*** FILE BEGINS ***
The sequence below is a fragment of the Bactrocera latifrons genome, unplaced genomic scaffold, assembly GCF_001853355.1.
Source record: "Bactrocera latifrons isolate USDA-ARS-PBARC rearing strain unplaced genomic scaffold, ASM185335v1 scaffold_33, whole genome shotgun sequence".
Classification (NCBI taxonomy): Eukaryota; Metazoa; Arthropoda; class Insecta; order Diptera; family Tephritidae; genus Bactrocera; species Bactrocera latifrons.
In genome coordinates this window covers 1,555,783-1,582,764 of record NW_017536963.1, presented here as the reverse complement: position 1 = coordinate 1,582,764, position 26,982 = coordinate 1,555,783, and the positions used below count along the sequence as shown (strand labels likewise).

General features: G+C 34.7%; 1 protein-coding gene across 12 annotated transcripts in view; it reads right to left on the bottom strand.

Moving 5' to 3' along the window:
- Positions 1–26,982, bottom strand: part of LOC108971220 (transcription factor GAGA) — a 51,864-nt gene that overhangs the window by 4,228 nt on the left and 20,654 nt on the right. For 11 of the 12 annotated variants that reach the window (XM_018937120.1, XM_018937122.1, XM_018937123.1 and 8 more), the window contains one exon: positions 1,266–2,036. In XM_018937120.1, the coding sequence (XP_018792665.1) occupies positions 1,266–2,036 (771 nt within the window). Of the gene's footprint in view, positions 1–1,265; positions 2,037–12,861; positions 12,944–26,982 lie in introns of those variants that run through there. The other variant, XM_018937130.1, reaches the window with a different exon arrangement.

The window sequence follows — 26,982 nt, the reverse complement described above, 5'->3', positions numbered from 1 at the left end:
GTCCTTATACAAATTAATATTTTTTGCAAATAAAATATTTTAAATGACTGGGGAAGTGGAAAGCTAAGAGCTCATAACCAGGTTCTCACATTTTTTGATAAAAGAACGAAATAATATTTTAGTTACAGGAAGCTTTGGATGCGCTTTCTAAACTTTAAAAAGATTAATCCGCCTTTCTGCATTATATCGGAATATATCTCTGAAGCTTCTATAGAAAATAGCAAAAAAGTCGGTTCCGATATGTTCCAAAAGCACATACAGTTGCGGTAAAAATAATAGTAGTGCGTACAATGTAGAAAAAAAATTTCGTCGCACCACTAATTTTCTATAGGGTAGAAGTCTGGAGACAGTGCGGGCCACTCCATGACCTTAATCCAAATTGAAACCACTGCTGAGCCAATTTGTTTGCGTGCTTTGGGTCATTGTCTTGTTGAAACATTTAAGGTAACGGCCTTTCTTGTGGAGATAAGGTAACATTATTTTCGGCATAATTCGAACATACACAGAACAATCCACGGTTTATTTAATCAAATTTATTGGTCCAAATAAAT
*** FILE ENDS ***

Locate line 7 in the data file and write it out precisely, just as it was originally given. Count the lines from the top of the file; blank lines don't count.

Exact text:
- Positions 1–26,982, bottom strand: part of LOC108971220 (transcription factor GAGA) — a 51,864-nt gene that overhangs the window by 4,228 nt on the left and 20,654 nt on the right. For 11 of the 12 annotated variants that reach the window (XM_018937120.1, XM_018937122.1, XM_018937123.1 and 8 more), the window contains one exon: positions 1,266–2,036. In XM_018937120.1, the coding sequence (XP_018792665.1) occupies positions 1,266–2,036 (771 nt within the window). Of the gene's footprint in view, positions 1–1,265; positions 2,037–12,861; positions 12,944–26,982 lie in introns of those variants that run through there. The other variant, XM_018937130.1, reaches the window with a different exon arrangement.